1. Limited time only! Sign up for a free 30min personal tutor trial with Chegg Tutors
    Dismiss Notice
Dismiss Notice
Join Physics Forums Today!
The friendliest, high quality science and math community on the planet! Everyone who loves science is here!

Proving multiplicative inverses of 2x2 matrix with elements in Z

  1. Nov 15, 2011 #1
    So in describing the elements of M2(Z) that have multiplicative inverses, the answer that I keep coming back to is that the only ones are those with determinants of +/- 1, because the determinant would have to be able to divide all elements. I think I've conifrmed this scouring the web, but nobody has actually proved it. They just say that those elements of M2(Z) with multiplicative inverses are those with determinant +/-1, with no formal proof.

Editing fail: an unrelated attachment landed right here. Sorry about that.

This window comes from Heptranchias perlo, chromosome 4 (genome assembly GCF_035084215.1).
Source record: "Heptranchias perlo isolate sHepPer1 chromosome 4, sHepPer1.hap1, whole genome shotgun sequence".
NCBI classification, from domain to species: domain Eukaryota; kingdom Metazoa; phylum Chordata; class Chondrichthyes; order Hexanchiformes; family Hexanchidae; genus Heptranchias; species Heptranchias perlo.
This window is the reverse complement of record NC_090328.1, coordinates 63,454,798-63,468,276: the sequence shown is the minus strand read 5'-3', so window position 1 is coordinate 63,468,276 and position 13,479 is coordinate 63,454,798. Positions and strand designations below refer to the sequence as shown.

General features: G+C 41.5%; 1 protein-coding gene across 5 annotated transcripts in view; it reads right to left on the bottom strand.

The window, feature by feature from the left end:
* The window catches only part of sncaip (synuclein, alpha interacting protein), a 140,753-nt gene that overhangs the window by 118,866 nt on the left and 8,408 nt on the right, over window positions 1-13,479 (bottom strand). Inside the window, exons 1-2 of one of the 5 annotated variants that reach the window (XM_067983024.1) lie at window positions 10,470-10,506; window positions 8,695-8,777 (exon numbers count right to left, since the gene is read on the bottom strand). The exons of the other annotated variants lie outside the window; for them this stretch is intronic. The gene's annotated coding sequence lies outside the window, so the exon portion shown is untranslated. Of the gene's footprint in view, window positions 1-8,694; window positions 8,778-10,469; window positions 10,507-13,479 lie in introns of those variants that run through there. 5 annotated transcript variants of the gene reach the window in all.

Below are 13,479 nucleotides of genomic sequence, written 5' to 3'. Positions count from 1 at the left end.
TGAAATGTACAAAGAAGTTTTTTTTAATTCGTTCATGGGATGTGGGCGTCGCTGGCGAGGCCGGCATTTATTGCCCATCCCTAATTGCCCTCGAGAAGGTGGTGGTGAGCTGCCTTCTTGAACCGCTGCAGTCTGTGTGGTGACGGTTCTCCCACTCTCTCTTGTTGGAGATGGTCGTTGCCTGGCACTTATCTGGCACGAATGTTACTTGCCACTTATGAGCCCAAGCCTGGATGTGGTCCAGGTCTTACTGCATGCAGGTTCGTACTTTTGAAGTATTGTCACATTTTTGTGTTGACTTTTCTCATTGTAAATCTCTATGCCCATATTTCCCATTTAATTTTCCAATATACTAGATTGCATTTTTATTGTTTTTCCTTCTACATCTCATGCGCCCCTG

I know if you have matrix [a,b; c,d], the inverse is [d/(ad-bc), -b/(ad-bc); -c/(ad-bc), a/(ad-bc)], with ad-bc being the determinant. I'm wondering if anyone can prove that this determinant must be equal to 1 or -1 in order for the elements of M2(Z) to have multiplicative inverse.

    Thanks!
     
  2. jcsd
  3. Nov 15, 2011 #2

    Dick

    User Avatar
    Science Advisor
    Homework Helper

    How is the determinant of the matrix related to the determinant of the inverse matrix?
     
  4. Nov 15, 2011 #3
    If you're asking what the determinant of the inverse matrix is, then it is 1/(ad-bc).
     
  5. Nov 15, 2011 #4

    Dick

    User Avatar
    Science Advisor
    Homework Helper

    Right. Is the determinant of the inverse matrix an integer?
     
Know someone interested in this topic? Share this thread via Reddit, Google+, Twitter, or Facebook




Similar Discussions: Proving multiplicative inverses of 2x2 matrix with elements in Z
Loading...